Wales v South Africa - Talking Points
Wales complete their 2016 autumn Test series on Saturday when they tackle South Africa at the Principality Stadium.
Here, Press Association Sport looks at some of the talking points heading into the 32nd meeting of a rivalry that stretches back 110 years.
HOW POOR ARE SOUTH AFRICA?
Based on current evidence, the answer would have to be very poor. Defeat against Wales would make it a record eight losses in a calendar year, with the Springboks' tale of woe including them being beaten by Italy last Saturday, in addition to receiving a 37-point drubbing by England, losing to Argentina and suffering a record home reversal to world champions New Zealand. Under-pressure head coach Allister Coetzee has reacted to the Italy result by making wholesale changes, but many pundits believe this is arguably the worst Springboks side in history. From Wales' perspective, are they there for the taking?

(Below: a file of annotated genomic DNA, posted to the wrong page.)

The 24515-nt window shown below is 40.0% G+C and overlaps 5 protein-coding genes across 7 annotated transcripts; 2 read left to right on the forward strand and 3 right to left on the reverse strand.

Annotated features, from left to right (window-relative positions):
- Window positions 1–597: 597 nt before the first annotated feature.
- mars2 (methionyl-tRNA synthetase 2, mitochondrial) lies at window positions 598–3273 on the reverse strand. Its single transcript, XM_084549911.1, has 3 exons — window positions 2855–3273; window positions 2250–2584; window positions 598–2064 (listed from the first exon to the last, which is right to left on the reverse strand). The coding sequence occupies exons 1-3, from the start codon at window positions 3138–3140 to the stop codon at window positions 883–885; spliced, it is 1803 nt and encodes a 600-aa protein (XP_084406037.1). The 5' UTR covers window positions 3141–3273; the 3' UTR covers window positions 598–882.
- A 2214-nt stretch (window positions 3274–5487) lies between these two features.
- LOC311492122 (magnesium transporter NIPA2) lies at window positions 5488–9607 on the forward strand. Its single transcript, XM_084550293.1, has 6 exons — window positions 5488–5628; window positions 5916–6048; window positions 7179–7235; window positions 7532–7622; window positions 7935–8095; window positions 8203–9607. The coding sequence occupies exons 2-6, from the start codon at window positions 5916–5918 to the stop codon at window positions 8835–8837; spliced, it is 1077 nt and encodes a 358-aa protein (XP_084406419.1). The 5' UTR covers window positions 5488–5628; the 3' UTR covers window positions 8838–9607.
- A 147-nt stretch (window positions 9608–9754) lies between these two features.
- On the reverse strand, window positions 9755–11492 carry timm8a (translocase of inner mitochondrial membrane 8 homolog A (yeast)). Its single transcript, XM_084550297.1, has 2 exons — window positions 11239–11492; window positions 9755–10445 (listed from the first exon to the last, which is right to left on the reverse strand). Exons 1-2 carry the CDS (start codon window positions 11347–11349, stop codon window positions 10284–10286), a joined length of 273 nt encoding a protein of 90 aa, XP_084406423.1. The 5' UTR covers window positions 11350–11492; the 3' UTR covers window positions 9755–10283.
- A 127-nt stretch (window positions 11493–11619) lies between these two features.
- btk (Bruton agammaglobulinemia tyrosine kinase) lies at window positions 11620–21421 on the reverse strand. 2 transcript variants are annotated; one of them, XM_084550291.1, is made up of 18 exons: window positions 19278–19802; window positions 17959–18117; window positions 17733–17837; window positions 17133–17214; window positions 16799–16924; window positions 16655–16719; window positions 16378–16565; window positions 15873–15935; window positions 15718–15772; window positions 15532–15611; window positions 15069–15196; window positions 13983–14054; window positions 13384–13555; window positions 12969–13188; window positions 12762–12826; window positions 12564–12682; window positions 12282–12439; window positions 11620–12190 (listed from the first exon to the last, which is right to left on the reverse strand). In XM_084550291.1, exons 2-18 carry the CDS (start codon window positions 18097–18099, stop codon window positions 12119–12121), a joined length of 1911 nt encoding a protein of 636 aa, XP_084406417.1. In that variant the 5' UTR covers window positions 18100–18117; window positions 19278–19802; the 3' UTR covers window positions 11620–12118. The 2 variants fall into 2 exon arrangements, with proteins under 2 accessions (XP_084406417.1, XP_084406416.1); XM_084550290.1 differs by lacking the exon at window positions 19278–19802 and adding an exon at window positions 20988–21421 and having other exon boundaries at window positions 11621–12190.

WALES NEED A WIN - AND A PERFORMANCE
Some say that Saturday's encounter is a "lose, lose" scenario for Wales boss Rob Howley. If Wales win, it will be claimed by critics that it was only against a dismal South Africa team, and if they lose, then the post-mortem could prove a detailed and lengthy one. Wales opened their autumn series with a crushing defeat against Australia, which they followed by posting narrow victories over Argentina and Japan, while a win this weekend would make it their most successful autumn campaign since 2002. Interim head coach Howley clearly needs a good result, but a more consistent, convincing performance would also not go amiss.
WALES' VASTLY-GREATER EXPERIENCE SHOULD MAKE A DIFFERENCE
When it comes to caps and experience, Saturday's game is a no-contest. Wales boast a total of more than 800 Test match appearances in their starting XV, with eight of the side having won 50 caps or more. In contrast, South Africa's line-up features just 260 caps, and only 40 of those have been collected by the Springboks' most inexperienced back division selected for a Test since 1994. While Wales have gone for proven performers, South Africa boss Coetzee has omitted seasoned world-class campaigners like Bryan Habana and Willie le Roux. It is an advantage that Wales must press home.